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Thursday, February 16, 2012

The impact of mobility, social networking, data breaches and intelligent analysis on privacy and organizational security

Michael Argast, Director, Western Canada, TELUS Security Solutions
The impact of mobility, social networking, data breaches and intelligent analysis on privacy and organizational security
In a whirlwind 30-minute session, Michael will cover a wide ranging set of topics and talk about their impact on privacy, security and risk management. He will provide practical, straight forward advice on how to orient your organization’s policies and security investments to ensure privacy needs are met, while balancing open access, security and fiscal considerations. Topics covered will include bring your own device strategies, flexible workstyles, social networking, data breaches, change in threat profiles and more. This session targets those interested in privacy and security from a business or operational perspective.

Four trends Telus sees in the business environment:
Consumeraisation of IT
Evolution of personal workstyles and employee mobility
Need to provide enterprise employees with access to data that is behind and beyond the firewall
Unequalled customer service quality

Privacy in mobility and security...
Who should get to know who your friends are?
Xinga is facebooks biggest customer, you are the commodity facebook sells them.
Overall, all organisations allow employees access to facebook for personal use.
IOS applications have full access to your address book with no controls, other than access to publish in the app store. Security controls are being provided to consumers to control this, but the individuals need to stay on top of these threats to our privacy.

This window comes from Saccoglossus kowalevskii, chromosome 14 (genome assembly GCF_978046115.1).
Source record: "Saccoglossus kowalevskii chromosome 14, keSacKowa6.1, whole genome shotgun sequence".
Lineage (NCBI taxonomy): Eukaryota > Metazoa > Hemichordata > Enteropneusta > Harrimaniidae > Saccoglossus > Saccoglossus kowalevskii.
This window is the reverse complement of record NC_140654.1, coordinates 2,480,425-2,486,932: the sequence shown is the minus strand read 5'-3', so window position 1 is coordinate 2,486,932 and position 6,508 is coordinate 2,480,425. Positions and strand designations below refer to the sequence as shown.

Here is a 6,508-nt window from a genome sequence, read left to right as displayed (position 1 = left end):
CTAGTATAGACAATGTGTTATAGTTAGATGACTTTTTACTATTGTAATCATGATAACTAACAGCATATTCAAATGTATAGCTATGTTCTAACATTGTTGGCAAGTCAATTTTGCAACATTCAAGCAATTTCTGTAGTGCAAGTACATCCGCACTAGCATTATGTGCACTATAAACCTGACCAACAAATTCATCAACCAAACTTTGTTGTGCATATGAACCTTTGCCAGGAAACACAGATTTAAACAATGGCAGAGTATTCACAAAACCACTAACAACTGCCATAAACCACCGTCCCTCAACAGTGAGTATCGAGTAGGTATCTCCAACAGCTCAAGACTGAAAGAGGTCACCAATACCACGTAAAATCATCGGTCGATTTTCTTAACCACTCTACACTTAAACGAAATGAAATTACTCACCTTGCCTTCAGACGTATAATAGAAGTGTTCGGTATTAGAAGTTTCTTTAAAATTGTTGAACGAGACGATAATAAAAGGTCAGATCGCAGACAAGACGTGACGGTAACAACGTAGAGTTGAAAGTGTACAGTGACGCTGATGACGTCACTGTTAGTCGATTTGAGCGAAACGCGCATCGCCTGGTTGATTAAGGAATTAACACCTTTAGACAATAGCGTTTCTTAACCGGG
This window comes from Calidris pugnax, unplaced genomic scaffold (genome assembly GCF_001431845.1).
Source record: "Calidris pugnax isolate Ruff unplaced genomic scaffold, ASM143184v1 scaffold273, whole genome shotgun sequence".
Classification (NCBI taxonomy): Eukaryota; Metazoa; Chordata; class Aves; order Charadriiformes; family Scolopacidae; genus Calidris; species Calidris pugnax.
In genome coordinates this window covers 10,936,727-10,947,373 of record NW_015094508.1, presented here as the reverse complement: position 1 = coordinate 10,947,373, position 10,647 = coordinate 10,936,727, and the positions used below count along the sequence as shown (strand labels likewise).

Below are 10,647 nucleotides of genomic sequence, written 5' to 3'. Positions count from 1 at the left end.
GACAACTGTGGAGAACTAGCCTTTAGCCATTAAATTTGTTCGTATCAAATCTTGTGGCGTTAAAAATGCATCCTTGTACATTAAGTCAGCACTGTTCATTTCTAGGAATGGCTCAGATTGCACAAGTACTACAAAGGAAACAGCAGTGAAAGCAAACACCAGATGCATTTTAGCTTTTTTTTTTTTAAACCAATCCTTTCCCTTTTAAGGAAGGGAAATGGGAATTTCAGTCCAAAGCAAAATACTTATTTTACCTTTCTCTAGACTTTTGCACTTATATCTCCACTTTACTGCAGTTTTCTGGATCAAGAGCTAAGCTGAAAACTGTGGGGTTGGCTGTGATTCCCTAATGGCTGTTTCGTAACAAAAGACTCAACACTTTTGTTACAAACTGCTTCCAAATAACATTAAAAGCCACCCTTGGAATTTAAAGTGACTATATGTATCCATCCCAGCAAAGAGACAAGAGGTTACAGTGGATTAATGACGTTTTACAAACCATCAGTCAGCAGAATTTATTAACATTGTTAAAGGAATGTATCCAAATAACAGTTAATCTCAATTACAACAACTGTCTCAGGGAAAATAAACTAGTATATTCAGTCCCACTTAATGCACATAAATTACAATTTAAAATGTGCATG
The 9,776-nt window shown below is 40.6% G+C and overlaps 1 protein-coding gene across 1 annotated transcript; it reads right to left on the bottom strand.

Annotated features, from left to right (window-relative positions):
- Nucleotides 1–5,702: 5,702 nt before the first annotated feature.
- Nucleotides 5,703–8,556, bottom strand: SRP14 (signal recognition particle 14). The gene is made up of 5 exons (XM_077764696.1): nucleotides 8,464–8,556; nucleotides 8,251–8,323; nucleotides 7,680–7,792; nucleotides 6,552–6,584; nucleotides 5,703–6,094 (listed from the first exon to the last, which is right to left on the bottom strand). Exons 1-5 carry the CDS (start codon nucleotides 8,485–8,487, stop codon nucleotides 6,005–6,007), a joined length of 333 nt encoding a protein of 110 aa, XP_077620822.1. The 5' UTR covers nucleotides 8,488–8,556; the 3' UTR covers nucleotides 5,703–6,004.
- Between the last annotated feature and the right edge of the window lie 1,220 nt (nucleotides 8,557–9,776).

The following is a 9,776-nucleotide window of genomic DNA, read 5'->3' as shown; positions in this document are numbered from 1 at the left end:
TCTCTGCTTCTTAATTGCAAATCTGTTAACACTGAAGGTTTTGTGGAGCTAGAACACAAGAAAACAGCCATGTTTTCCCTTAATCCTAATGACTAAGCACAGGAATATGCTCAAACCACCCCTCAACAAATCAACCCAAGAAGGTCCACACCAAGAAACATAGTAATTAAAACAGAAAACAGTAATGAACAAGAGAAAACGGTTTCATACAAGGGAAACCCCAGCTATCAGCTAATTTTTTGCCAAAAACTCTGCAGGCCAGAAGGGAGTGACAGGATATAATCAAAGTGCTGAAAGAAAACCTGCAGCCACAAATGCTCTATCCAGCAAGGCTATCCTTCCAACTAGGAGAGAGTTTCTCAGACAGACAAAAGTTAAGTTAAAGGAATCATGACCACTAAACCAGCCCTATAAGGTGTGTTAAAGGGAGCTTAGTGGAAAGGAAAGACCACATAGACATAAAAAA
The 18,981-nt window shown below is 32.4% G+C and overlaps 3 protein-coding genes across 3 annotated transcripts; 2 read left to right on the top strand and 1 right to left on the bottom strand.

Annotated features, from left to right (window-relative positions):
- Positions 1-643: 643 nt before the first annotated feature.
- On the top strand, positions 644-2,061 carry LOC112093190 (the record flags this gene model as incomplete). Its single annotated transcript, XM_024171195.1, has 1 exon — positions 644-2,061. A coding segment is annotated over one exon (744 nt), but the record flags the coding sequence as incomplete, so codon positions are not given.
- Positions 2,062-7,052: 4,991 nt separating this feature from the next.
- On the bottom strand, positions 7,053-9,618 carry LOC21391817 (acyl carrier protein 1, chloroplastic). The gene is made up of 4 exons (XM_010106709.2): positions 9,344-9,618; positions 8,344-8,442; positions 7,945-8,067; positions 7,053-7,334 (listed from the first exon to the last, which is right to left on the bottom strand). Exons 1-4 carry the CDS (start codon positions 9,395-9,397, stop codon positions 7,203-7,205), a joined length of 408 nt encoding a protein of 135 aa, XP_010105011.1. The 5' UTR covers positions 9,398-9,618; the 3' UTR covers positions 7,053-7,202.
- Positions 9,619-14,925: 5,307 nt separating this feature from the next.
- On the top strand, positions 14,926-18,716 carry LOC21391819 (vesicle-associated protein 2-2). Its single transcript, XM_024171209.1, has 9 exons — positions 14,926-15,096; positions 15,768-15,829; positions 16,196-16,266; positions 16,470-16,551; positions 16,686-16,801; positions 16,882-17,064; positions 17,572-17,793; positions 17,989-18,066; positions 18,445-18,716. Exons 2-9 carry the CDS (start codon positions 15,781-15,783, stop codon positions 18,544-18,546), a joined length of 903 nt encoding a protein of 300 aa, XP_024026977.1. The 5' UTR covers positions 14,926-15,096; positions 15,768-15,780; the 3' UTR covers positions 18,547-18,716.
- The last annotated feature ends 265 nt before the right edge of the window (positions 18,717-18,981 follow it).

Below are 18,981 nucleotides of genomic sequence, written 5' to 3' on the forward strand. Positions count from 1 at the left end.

Who should get to know where you are and where you've been?
Again we discuss the location tracking concepts that are either published and acknowledged or not. Are there positive aspects to this information being available? Certainly, but consumer need to control the access that data.

Bill C-30
With a warrant requires backdoors to be built for browsing history and Skype, GoogleTalk, etc. may limit availability of tech services and applications into Canada due to cost.
Without a warrant, law enforcement wants a long list of PII.
The ALPR Automatic License Plate Recognition systems allow an officer to grab a license plate and do a system lookup. It leverages an MC grabber which grabs all cell phone information in a geographic area. Leveraged with Bill c-30, this gives police the ability to track the movement of all private citizens.

About 90% of IT security breaches are not discovered by the company breached, but by third parties who are using big data correlation to build socio economic profiles. What else are they doing with this data though? Corollary, that people with more security technology in place, report more breaches. They don't actually have more breaches, they are just more aware of the breaches occurring. So are you not only aware of who is coming in, but what data is going out to third parties?

- Posted using BlogPress from my iPad

Location:13th Privacy & Security Conference

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